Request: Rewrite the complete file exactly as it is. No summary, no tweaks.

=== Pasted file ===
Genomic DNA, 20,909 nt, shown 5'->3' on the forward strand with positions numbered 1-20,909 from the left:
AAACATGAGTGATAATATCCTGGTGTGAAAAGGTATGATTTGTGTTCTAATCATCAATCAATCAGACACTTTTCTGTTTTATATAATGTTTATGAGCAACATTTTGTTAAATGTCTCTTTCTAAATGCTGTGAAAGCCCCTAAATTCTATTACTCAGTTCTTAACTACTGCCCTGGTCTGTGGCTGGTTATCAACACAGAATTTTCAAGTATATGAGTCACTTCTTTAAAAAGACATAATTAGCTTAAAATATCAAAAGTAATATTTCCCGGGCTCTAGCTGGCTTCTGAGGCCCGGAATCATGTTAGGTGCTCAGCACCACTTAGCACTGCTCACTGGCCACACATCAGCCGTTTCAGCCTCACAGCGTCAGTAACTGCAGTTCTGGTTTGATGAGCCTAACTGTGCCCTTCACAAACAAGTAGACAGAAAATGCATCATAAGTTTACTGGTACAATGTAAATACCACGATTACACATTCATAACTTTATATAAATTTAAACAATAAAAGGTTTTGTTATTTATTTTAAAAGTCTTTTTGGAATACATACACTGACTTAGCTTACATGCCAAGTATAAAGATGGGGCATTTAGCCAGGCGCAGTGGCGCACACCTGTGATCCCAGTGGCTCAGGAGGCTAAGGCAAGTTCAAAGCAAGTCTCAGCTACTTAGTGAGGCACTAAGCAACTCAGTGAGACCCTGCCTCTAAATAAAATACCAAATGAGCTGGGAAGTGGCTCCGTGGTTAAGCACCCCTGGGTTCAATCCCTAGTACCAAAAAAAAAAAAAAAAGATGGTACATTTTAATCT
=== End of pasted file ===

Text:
Genomic DNA, 20,909 nt, shown 5'->3' on the forward strand with positions numbered 1-20,909 from the left:
AAACATGAGTGATAATATCCTGGTGTGAAAAGGTATGATTTGTGTTCTAATCATCAATCAATCAGACACTTTTCTGTTTTATATAATGTTTATGAGCAACATTTTGTTAAATGTCTCTTTCTAAATGCTGTGAAAGCCCCTAAATTCTATTACTCAGTTCTTAACTACTGCCCTGGTCTGTGGCTGGTTATCAACACAGAATTTTCAAGTATATGAGTCACTTCTTTAAAAAGACATAATTAGCTTAAAATATCAAAAGTAATATTTCCCGGGCTCTAGCTGGCTTCTGAGGCCCGGAATCATGTTAGGTGCTCAGCACCACTTAGCACTGCTCACTGGCCACACATCAGCCGTTTCAGCCTCACAGCGTCAGTAACTGCAGTTCTGGTTTGATGAGCCTAACTGTGCCCTTCACAAACAAGTAGACAGAAAATGCATCATAAGTTTACTGGTACAATGTAAATACCACGATTACACATTCATAACTTTATATAAATTTAAACAATAAAAGGTTTTGTTATTTATTTTAAAAGTCTTTTTGGAATACATACACTGACTTAGCTTACATGCCAAGTATAAAGATGGGGCATTTAGCCAGGCGCAGTGGCGCACACCTGTGATCCCAGTGGCTCAGGAGGCTAAGGCAAGTTCAAAGCAAGTCTCAGCTACTTAGTGAGGCACTAAGCAACTCAGTGAGACCCTGCCTCTAAATAAAATACCAAATGAGCTGGGAAGTGGCTCCGTGGTTAAGCACCCCTGGGTTCAATCCCTAGTACCAAAAAAAAAAAAAAAAGATGGTACATTTTAATCT